Elsewhere in the region, Australia saw the first ever guilty plea by an individual under the criminal cartel provisions of its Competition and Consumer Act.[53] While this was a positive development for the ACCC, the ACCC is yet to secure a guilty verdict following a jury trial – the first Australian criminal trial was held in 2021, with verdicts of not guilty. In New Zealand, amendments introducing criminal cartel sanctions under New Zealand’s competition law took effect in April.[54] More recently, Hong Kong’s Competition Commission participated in joint raid with the Hong Kong Police that resulted in the arrests of four individuals for involvement in organised crime.[55]

The increasing reliance on criminal prosecution powers, even among established competition authorities, suggests a growing confidence in enforcement abilities.

New directions in abuse of dominance

In last year’s chapter, we noted that an increasing confidence in enforcement abilities had also led to an increase in pursuing abuse of dominance cases. As in 2020, abuse of dominance cases in 2021 were not limited to digital platforms. Indeed, abuse of dominance cases continued to outnumber cartel cases in the Philippines.[56] The PCC plans to issue revised guidelines on abuse of dominance charges (which has particular focus on exclusivity dealings) in the first quarter of 2022.[57]

In 2021, SAMR expanded its focus to the pharmaceutical section leading to more abuse cases against API producers, accompanied by the issuance of new Anti-monopoly Guidelines for the Active Pharmaceutical Ingredient Field on 18 November 2021.[58]

Another important case in China has been the Hitachi Metals case.[59] The first instance court’s decision in this case has significantly challenged the patent system in China by introducing the concept of an essential patent (similar to essential facility), which differs from the more well-recognised concept of a standard essential patent (SEP). The current judgment has significant repercussions, as it could mean that a normal patent may also be viewed as an ‘essential’ facility, even it falls short of an SEP, and the holder of such an ‘essential’ patent may therefore be obliged to grant such patent to other undertakings. The case is now under appeal.

Japan’s JFTC broke new ground by issuing its first ever fine for exclusionary abuse of dominance in 2021, in relation to Mainami Aviation Services’ refusal to supply jet fuel to customers that purchased from a competing jet fuel supplier.[60] Although Japan’s Anti-Monopoly Law has had a prohibition of private monopolisation (abuse of dominance) provision since 1947, the JFTC has more typically pursued abuse cases under the prohibition on ‘unfair trade practices’ (similar to the ‘unfair market practices’ power applied against Netflix in Korea). The rare abuse of dominance cases in the past have been resolved by ‘cease and desist orders’.

In February 2021, the MyCC imposed a fine of 10.3 million ringgit against Dagang Net Technologies, a provider of trade facilitation services, in one of the country’s first abuse of dominance cases. In 2022, MyEG Services’ appeal against Malaysia’s foundation abuse of dominance case, the 2016 ruling in relation to managing online-permit renewals for foreign workers, will be heard by the country’s Federal Court. The case should provide greater clarity on the rules surrounding this nascent area of enforcement in Malaysia.[61]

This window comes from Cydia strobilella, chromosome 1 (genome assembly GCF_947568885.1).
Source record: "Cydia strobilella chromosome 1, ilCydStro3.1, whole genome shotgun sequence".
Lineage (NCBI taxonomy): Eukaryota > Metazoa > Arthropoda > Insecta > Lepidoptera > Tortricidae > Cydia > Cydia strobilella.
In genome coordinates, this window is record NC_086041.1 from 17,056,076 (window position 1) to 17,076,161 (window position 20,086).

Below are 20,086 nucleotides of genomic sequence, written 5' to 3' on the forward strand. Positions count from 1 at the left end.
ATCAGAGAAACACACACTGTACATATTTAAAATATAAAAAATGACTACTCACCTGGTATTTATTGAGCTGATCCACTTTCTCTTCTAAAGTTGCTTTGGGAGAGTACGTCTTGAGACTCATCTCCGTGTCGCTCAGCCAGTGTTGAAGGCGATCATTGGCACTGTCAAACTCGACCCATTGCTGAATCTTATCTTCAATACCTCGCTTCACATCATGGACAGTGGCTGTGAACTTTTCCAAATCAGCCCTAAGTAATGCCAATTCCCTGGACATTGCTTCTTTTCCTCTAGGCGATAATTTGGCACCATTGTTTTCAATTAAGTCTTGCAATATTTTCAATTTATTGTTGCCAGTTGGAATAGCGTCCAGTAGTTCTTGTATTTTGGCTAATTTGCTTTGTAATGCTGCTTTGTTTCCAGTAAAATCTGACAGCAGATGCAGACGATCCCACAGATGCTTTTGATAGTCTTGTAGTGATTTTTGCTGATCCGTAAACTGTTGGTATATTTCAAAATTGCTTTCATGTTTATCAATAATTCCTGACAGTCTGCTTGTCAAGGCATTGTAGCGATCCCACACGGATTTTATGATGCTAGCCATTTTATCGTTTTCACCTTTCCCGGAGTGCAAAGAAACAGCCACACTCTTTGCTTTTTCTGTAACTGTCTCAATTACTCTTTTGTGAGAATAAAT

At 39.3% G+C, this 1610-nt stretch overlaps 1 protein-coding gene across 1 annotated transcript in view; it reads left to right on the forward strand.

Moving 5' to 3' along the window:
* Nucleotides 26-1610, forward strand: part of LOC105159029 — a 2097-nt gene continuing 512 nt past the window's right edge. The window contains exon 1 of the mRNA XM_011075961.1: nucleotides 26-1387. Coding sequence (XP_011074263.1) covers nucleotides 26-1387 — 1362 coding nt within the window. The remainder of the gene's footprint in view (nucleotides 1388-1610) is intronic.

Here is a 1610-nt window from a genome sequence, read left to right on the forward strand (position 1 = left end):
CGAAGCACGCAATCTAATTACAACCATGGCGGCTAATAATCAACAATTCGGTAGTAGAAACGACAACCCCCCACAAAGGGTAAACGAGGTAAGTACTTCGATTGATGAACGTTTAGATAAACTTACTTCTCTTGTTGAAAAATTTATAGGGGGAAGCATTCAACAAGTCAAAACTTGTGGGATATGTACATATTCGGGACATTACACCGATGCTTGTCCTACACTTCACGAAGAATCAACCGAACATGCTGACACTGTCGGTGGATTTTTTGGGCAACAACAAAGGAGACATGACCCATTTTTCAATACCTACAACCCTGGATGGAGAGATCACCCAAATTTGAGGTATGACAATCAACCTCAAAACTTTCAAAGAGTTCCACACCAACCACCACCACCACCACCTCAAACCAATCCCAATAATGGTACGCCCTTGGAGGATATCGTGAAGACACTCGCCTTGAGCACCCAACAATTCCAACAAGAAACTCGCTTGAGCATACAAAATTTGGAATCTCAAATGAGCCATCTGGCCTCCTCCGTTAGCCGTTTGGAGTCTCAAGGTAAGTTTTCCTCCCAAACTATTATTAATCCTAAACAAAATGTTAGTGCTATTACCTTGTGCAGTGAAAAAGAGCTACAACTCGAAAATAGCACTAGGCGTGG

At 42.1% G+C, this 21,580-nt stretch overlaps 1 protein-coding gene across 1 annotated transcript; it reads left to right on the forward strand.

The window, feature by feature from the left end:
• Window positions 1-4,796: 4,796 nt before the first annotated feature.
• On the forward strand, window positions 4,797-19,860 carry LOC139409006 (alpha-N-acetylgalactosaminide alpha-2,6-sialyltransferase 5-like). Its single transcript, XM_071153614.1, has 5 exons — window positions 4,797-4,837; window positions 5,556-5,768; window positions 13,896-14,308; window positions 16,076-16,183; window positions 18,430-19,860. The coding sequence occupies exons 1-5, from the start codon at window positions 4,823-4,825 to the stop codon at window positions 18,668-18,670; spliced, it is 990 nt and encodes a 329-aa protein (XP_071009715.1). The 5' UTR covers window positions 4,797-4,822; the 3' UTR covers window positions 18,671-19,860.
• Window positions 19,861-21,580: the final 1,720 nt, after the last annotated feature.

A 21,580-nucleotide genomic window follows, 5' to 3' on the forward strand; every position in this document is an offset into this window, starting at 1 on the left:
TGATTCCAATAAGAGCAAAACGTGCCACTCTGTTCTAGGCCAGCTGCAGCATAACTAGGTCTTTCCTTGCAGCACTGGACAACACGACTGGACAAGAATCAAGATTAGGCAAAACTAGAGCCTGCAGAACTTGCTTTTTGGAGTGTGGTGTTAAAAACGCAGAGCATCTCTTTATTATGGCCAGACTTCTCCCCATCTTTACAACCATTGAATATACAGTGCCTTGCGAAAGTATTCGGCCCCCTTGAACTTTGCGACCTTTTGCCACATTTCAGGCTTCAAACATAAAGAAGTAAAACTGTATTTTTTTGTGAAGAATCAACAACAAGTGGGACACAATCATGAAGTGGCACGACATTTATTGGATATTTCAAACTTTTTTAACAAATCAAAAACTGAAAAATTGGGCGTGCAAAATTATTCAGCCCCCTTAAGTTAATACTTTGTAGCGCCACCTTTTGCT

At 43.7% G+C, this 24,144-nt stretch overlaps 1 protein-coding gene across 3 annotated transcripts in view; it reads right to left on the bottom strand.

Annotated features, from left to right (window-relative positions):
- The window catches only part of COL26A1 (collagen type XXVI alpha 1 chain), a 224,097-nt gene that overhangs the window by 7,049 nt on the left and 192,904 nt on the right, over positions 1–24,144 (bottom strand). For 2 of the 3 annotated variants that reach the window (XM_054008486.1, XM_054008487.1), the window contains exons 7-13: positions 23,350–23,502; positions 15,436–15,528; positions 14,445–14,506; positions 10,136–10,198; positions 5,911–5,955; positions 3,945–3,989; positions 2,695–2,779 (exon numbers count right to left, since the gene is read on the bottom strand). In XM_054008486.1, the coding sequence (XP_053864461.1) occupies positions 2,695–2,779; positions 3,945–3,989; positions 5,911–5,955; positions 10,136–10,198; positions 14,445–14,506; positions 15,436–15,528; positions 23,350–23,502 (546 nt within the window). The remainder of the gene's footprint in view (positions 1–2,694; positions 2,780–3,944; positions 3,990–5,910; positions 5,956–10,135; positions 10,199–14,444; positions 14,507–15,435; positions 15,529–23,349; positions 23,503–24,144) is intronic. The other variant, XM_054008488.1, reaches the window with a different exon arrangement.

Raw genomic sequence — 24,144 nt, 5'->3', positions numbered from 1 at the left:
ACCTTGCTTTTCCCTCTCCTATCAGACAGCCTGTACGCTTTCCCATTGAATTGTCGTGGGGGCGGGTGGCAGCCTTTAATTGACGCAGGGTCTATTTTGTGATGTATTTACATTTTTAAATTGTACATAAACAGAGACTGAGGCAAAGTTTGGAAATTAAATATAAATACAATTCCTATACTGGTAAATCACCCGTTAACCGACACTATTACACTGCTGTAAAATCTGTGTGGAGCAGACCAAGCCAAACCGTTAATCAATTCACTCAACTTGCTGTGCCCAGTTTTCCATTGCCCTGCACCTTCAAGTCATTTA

A full enforcement tool-belt

2021 saw Asia-Pacific competition authorities utilising the full range of enforcement tools at their disposal.

Following a fall in leniency applications in 2020,[62] the KFTC relied on rewards to whistleblowers to facilitate cartel detection, including payment of the highest whistleblower record ever (1.76 billion Korean won).[63] Taiwan proposed increasing rewards under its already generous whistleblower reward scheme, doubling the maximum possible reward from TW$50 million to TW$100 million.[64]

After relying on its new powers to resolve investigations through voluntary commitments in a third of cases concluded in 2020,[65] the JFTC accepted commitments in some notable cases in 2021.[66] However, the JFTC also stopped short of requiring formal commitments in two cases involving Rakuten[67] and Apple,[68] instead discontinuing its investigations after the companies informally promised to amend conduct that the JFTC had concerns may amount to an abuse of dominance or ‘unfair trade practice’. While the JFTC stated that not requiring formal commitments would be speedier and provide more certainty,[69] the JFTC’s approach may also suggest a desire to limit reasoned decision-making in a difficult and developing area of law.

Entering the seventh year of full commencement of Competition Ordinance (the Ordinance) in Hong Kong, the HKCC published a policy on commitments under section 60 of the Competition Ordinance in November 2021, setting out the HKCC’s practice and procedure in respect of commitments relating to contraventions of the First Conduct Rule (prohibiting anticompetitive agreements) and the Second Conduct Rule (prohibiting abuses of market power) under the Ordinance.[70] This new policy sits alongside the HKCC’s existing leniency regime and Cooperation and Settlement Policy for Undertakings Engaged in Cartel Conduct (Cooperation Policy), to provide detailed guidance on the range of enforcement options available to the HKCC under the Ordinance.

The latter was taken advantage of in November 2021, when the HKCC reached an settlement with three undertakings involved in an inserter cartel case under the Cooperation Policy.[71] In particular, the Commission agreed not to pursue their current and former officers and employees and also made a recommendation to the Tribunal for reduced pecuniary penalties. This marks the first full settlement under the Cooperation Policy in Hong Kong.


[12] https://kppu.go.id/blog/2021/09/35196/ (Indonesian official release).